What are you painting now?
One of the appeals of my house when I first saw it was the guest suite. Up the stairs, around the railing, past the doors to the family bedrooms, and tucked back in the corner is a large square room with two windows and a small full bathroom. Nineteen and Very-Nearly Sixteen were Two and Five when we moved into the house. With five bedrooms to choose from, they each had their own room—they shared in Bethesda—with a Jack-n-Jill bathroom in between. Over the years Two asked for her room to be painted first ballet pink and then, when she was a pre-teen, teal. Five chose an ocean blue for his room. I painted their bathroom butter yellow.
After her brother had been at college for a year, Very-Nearly Sixteen and I had gotten used to each having our own space. I considered the squabbles over bathroom time and the guest room mostly idling on its own. After consulting with his sister, I offered Nineteen the option of the guest room for his summer home. He accepted readily.
If that sounds like a no brainer, consider the room’s décor:
Other than a tedious hour spent sitting on the floor of the bathroom rubbing the spots of nail polish that speckled the tile everywhere with remover, I had never done anything to the room. My theory was that it was reasonably cheerful for a guest room. Once my son was installed in the room, I felt bad about the flowers but knew nothing would happen during his summer stay.
He lived in the room again for five weeks at Christmas, taking video conference meetings with his employer and never once mentioning the backdrop. When his summer internship appointment promised he’d be home this summer, I resolved it was time to make some changes.
After spring break, without breathing a word to Nineteen, I launched my covert redecorating operation. It took a day to prep the room, including fixing some rather large drywall blemishes. The next workday was a prime coat and two more days went to painting two coats of paint. A well-timed visit from Nineteen and Very-Nearly Sixteen’s father meant that we were able to update all of the fixtures—the overhead fan, the towel bars, even the doorknobs. During it all I had a terrible time not telling Nineteen, or texting him a photo of the cat with paint in her fur, or explaining why I was sore and tired after consecutive days of going up and down my stepladder. But I kept my excitement to myself until his birthday.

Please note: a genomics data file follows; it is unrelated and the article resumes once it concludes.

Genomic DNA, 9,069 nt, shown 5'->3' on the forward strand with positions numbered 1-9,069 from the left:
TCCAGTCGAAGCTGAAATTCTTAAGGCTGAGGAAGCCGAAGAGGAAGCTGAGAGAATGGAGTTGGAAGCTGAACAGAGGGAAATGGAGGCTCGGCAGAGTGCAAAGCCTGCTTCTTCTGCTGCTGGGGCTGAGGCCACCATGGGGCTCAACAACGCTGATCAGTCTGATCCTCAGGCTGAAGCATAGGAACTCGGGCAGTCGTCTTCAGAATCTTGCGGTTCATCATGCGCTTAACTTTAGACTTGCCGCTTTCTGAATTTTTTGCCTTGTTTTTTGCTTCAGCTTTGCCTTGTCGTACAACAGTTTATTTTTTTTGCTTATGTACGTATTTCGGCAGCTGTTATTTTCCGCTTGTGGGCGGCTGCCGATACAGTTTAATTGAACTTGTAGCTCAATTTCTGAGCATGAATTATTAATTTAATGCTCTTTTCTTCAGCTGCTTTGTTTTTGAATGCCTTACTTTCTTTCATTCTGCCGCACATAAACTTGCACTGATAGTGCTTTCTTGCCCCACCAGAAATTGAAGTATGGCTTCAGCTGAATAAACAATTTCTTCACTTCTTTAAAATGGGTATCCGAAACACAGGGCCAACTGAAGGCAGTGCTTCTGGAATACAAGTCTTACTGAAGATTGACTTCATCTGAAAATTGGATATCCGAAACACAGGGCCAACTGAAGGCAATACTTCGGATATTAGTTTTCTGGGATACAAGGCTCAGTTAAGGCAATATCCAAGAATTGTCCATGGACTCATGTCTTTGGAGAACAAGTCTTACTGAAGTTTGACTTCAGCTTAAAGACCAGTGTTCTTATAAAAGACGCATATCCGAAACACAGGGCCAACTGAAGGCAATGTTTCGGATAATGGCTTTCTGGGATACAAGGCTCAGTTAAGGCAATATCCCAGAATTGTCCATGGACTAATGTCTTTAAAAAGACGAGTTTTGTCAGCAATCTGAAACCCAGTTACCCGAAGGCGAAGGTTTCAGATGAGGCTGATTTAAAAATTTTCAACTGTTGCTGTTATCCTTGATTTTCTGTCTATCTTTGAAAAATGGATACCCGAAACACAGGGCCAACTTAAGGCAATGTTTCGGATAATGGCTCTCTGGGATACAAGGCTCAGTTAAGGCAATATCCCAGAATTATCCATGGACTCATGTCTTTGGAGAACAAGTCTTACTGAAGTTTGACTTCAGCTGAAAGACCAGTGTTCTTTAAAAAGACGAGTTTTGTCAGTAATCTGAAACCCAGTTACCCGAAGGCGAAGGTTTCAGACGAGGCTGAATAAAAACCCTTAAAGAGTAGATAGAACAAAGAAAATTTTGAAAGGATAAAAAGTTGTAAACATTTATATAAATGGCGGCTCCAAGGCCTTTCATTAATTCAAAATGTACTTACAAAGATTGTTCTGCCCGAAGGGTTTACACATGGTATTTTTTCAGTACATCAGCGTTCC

Gone are the days when the first thing a friend who comes to the house wants to do is see one of my teenager’s rooms. So when Nineteen brought eleven friends from college home for his birthday dinner, even though I had hidden his gifts on the bookshelf in his “new” room, he didn’t have any reason to lope upstairs. After dinner, I asked Very-Nearly Sixteen to tell him he had to get his gifts from his room. Finally, it was time for the big reveal.
Nineteen found the door closed and recognized immediately that the knob was different. Opening the door he was amazed and delighted. “You managed,” he said to me, “to give me a new room two years in a row!” And later, when he was leaving, his car packed full of friends, “I’m now really looking forward to summer. It’s so nice here.”
He moved home after finals and almost immediately launched into his summer internship. From somewhere in the three carloads of rubble that landed on the floor of his room, he extracted his suit and set off for his first day. During the first getting settled week he forgot his badge once, fell asleep after work before dinner, slept through his alarm, and didn’t seem to mind at all if his mommy packed his lunch. It’s a big lunch, far more food than I used to send with him to high school, but I’m glad to do it.
A few days late for the full moon, instead I’ll wish you Happy June! With much love, Rxo